The Internet of Things: Transforming PR Challenges Into Marketing Gold

Although it’s not a new concept, the Internet of Things (IoT), a term coined by Kevin Ashton in 1999 and popularized by Cisco in the early 2000s, is a hot topic in many industries right now. IoT is used to describe the integration of internet technology into “things” or objects, often called connected devices or smart devices. This technology has gone from smart phones and televisions to smart cars, smart cities, and even smart refrigerators, making lives infinitely easier than they once were.

IoT has the potential to impact the world greatly, and numerous experts have predicted a massive influx in the number of connected devices. In fact, that number is predicted to reach at least 50 billion by 2020. Meanwhile, research firms like International Data Corporation predict that the worldwide IoT market will exceed $7 trillion.

But what impact will this new revolution of connected devices have on PR professionals? We can assume a few things:


Some early adopters are already leaving a trail of negative feedback about their smart devices. As if the 1999 movie Smart House didn’t tarnish the concept enough, reports show that smart home owners are responding negatively to the complexity and cost of the technology as well as the inability to self-service and the lack of tech support services for devices. In addition, security remains a concern, as most of these devices contain access to personal data.

As the technology continues to advance and improve, PR professionals must strategically iterate the benefits of connected devices and explain how the positives of connected devices can outweigh these few negatives. For example, how many times have you locked your keys in your car? Or how many times have you forgotten to lock your front door, turn off lights in your home, activate your security system, or adjust the thermostat? All of these things can now be addressed through the use of smart devices, improving the quality of life for consumers in various ways.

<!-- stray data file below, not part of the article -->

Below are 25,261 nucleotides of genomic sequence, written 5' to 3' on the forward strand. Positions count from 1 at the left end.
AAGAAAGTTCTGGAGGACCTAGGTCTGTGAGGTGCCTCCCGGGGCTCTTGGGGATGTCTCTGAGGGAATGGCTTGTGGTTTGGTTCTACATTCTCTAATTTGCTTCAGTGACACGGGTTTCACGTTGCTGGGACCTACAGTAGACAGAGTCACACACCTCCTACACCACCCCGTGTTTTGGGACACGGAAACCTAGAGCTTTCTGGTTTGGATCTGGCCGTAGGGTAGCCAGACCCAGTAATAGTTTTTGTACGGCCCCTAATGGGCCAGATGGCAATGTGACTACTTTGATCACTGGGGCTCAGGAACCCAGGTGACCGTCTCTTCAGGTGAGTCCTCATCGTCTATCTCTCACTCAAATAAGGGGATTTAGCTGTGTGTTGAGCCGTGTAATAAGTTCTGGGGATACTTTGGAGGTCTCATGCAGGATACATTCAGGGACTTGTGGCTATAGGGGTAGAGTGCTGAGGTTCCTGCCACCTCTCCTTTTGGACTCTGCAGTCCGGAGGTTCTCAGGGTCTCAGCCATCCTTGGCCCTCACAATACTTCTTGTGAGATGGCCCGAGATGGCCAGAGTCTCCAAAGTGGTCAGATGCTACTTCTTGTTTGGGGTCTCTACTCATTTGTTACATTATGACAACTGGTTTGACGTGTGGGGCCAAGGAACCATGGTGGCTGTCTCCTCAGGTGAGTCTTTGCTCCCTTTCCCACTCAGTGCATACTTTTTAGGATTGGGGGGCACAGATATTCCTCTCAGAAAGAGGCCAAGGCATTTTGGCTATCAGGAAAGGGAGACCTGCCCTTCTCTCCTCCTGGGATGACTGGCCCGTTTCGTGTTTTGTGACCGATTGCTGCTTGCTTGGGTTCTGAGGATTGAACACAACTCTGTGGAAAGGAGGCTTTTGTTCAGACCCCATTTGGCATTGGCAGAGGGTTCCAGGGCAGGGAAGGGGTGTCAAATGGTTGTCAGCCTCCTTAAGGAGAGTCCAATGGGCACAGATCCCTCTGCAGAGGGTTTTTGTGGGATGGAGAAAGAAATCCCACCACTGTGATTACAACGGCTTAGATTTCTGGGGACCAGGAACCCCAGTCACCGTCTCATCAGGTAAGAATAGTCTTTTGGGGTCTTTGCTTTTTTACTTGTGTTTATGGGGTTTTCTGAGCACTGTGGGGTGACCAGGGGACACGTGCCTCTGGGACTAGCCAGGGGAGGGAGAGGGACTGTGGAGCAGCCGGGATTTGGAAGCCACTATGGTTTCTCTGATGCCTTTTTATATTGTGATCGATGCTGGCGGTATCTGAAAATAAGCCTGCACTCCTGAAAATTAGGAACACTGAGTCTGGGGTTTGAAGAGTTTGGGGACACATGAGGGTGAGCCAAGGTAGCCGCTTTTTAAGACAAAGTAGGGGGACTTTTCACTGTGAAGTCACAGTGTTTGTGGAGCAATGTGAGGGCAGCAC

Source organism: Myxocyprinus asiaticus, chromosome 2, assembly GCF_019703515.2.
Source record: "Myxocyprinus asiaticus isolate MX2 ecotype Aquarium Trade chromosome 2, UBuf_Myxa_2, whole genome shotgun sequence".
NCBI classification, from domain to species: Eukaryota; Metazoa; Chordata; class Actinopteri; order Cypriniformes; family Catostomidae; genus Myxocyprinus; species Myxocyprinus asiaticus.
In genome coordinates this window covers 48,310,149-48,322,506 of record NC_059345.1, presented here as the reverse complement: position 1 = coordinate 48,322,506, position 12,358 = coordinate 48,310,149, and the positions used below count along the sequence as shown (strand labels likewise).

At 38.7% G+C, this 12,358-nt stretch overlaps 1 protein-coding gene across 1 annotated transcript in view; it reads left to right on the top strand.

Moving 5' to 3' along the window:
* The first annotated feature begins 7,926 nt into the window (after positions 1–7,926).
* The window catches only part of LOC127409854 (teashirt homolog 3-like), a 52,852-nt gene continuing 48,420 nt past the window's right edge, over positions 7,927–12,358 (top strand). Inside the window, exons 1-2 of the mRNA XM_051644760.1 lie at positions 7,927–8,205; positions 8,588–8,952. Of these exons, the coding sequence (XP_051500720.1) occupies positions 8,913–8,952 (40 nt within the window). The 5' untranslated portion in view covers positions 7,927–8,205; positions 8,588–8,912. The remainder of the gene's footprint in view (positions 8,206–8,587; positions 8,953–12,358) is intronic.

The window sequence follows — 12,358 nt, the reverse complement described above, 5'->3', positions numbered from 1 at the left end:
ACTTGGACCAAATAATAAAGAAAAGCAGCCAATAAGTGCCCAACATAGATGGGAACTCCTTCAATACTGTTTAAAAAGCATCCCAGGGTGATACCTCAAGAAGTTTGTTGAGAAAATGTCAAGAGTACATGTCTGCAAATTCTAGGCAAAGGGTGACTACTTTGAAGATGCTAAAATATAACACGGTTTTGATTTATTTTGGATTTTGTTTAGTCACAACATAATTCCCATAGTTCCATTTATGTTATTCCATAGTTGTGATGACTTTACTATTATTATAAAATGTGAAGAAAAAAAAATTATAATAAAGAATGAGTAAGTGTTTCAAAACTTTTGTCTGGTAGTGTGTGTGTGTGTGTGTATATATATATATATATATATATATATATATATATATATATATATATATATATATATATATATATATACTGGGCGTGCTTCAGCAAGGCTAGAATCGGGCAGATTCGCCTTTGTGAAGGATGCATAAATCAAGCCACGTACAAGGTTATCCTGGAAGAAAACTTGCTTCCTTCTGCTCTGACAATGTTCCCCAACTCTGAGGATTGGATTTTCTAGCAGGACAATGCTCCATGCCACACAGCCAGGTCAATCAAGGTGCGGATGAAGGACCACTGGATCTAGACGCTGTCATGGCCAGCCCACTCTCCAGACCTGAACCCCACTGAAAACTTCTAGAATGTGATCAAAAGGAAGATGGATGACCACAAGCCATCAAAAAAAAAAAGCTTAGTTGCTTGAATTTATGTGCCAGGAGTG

With companies like Google and Amazon advancing technology to the point where you may never need to visit websites in the future, digital marketing strategies may end up doing a complete 180. Where would you place digital ads if no one visited websites anymore? Perhaps you would integrate them into smart devices and virtual assistants like Amazon Echo, allowing them to be read aloud before the device answers a question. What if that question happens to be the number for the local poison control? What type of ad would accompany something like that? These are the types of questions the IoT will provoke. Although most cases won’t be that extreme, strategists will need to brainstorm the most effective ways to market their brands to effectively take advantage of this new communications medium.


With the increasing amount of connected devices, big data will play a larger role in marketing campaigns. Connected devices will absorb consumers’ data like a sponge, and companies can extract that data through business intelligence. This will allow companies to target their campaigns to individuals based on unique user preferences. Because of this, companies can utilize IoT to attract a great deal of new customers and retain current ones. This could translate to billions of dollars in savings and revenue.

Content will also become increasingly important. With the ability to target specific audiences and individuals, PR pros will be challenged with the task of crafting compelling messages that address highly specific interests – a potentially difficult feat.

The IoT will completely morph the digital landscape, and PR professionals will need to adjust. Fortunately, adapting to new methods is something our industry knows well. We’ve done it time and time again over the years. The IoT just presents another opportunity to advance our clients’ messages and help them connect better with their better-connected customers.

Let’s talk.